One of the world’s largest deltas is a shining example of how water and ice can shape the earth.
The Yukon-Kuskokswim Delta is one of the largest deltas in the world, and it is an outstanding example of how water and ice can shape the land. These images show the northern lobe of the delta, where the Yukon River empties into the Bering Sea along the west coast of Alaska.
“The Yukon Delta is an exceptionally vibrant landscape, whether viewed from the ground, from the air, or in low Earth orbit,” said Gerald Frost, scientist at ABR, Inc. — Environmental Research and Services in Fairbanks, Alaska. The vivid landscape is captured in these images acquired with the Operational Land Imager (OLI) on Landsat 8 on May 29, 2021. The images are composites, mixing natural color images of water with a false color image of the Earth.
While the image can be viewed as a work of art, there are some useful aspects to looking at the earth in this way. For example, you can easily distinguish areas of living vegetation (green) from bare land or with dead vegetation (light brown) from the network of sediment-rich rivers and flood waters (dark brown). A pinch of thermokarst lakes is also in the game.
In general, the green areas across the delta are tall shrub willows. They are particularly apparent on either side of the river channels in the image detailed above. The light brown areas are mainly wet decay; they appear brown because much of this is leftover from last year’s growth. Far from the delta (right side of the image), the vegetation is a tussock shrub tundra.
“For me, one of the interesting things about the Delta is that it is a highly transitional area, with some elements of arctic tundra and some of boreal forest,” said Frost.
The delta also changes with the seasons. At the time of this image, the signature of the spring floods is inscribed across the delta. Melting snow and ice causes rivers to overflow onto their banks, and by the end of May, many marshes are filled with flood water, which comes in the form of dark brown ponds.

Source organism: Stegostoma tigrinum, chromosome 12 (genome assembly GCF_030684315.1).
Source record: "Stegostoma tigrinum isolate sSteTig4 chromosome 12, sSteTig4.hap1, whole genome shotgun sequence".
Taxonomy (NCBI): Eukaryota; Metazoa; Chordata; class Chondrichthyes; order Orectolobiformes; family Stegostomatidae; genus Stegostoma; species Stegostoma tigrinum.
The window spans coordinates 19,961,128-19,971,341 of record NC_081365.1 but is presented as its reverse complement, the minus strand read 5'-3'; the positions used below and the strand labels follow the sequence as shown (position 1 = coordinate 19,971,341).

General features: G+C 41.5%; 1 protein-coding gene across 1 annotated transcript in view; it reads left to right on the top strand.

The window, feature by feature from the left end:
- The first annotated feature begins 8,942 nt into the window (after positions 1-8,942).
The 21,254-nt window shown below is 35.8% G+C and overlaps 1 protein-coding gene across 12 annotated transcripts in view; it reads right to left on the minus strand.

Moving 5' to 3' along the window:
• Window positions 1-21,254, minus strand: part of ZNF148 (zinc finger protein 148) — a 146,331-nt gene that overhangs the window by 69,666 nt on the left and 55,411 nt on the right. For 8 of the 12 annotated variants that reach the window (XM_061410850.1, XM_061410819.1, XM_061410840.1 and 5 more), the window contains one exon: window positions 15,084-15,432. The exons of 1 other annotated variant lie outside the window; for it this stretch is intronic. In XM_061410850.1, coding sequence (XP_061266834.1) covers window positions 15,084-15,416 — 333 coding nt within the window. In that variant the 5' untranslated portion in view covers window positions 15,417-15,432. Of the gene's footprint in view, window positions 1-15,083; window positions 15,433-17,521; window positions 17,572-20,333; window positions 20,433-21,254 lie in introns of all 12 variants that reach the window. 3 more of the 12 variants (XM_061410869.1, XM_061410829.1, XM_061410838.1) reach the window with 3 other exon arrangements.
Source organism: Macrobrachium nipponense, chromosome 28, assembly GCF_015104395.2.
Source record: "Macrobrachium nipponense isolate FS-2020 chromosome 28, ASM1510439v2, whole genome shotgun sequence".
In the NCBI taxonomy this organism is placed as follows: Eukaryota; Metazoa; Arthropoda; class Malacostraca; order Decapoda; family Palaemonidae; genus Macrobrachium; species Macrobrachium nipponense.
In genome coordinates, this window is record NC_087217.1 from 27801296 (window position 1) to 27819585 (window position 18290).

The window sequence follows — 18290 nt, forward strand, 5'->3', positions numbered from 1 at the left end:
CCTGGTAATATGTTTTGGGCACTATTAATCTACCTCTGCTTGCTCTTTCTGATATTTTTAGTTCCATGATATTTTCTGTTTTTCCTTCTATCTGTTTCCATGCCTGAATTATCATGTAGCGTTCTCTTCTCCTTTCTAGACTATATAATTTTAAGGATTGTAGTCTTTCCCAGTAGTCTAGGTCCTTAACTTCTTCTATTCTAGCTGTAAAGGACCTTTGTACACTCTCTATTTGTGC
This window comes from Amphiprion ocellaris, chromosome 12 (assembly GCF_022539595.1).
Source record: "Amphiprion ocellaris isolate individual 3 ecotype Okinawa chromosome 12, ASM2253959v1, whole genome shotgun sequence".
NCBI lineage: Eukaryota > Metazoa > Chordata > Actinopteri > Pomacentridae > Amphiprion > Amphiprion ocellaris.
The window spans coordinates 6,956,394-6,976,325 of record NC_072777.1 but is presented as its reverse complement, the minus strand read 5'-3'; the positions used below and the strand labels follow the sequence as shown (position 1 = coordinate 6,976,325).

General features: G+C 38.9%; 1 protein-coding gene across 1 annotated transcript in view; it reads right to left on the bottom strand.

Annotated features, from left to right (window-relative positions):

According to Lawrence Vulis, a graduate student at the University of California at Irvine, the delta would have appeared much more flooded immediately after the snow and ice melted a few weeks before this image. Stream gauges and satellite images suggest that most of the flooding has already subsided. Yet the flooding was recent enough that the abundance of puddles persisted on May 29. As the summer progresses, the floodwaters will continue to decrease and the wetlands will continue to green with vegetation.
Also notice the colorful water where the delta meets the Bering Sea. It is a product of glacial runoff far upstream, which carries a large amount of sediment to the coast. These sediments also contribute to the formation of tall “levees” on the sides of the canals, which settle there when floodwaters flow onto their banks. These “levees” support stands of tall willows, important habitat for moose.
“It’s interesting that tall shrubs have grown a lot in the Delta over the past few decades, and moose have followed suit,” Frost said. “Today, the delta has one of the highest moose densities in the state of Alaska.”
The Delta hasn’t always looked that way. Studies have shown that the modern Yukon Delta is only a few thousand years old. It’s a young age “is amazing to think about it,” Vulis said. “We’re used to thinking of relatively old landscapes, but modern river deltas have only formed in the last 10,000 to 8,000 years since sea level stabilized.
The delta could very possibly be different in the future. “The Yukon and other Arctic deltas are believed to be particularly vulnerable to climate change,” Vulis noted, “due to the role of permafrost and ice in the formation of these deltas.”
Images from NASA’s Earth Observatory by Joshua Stevens, using Landsat data from the US Geological Survey.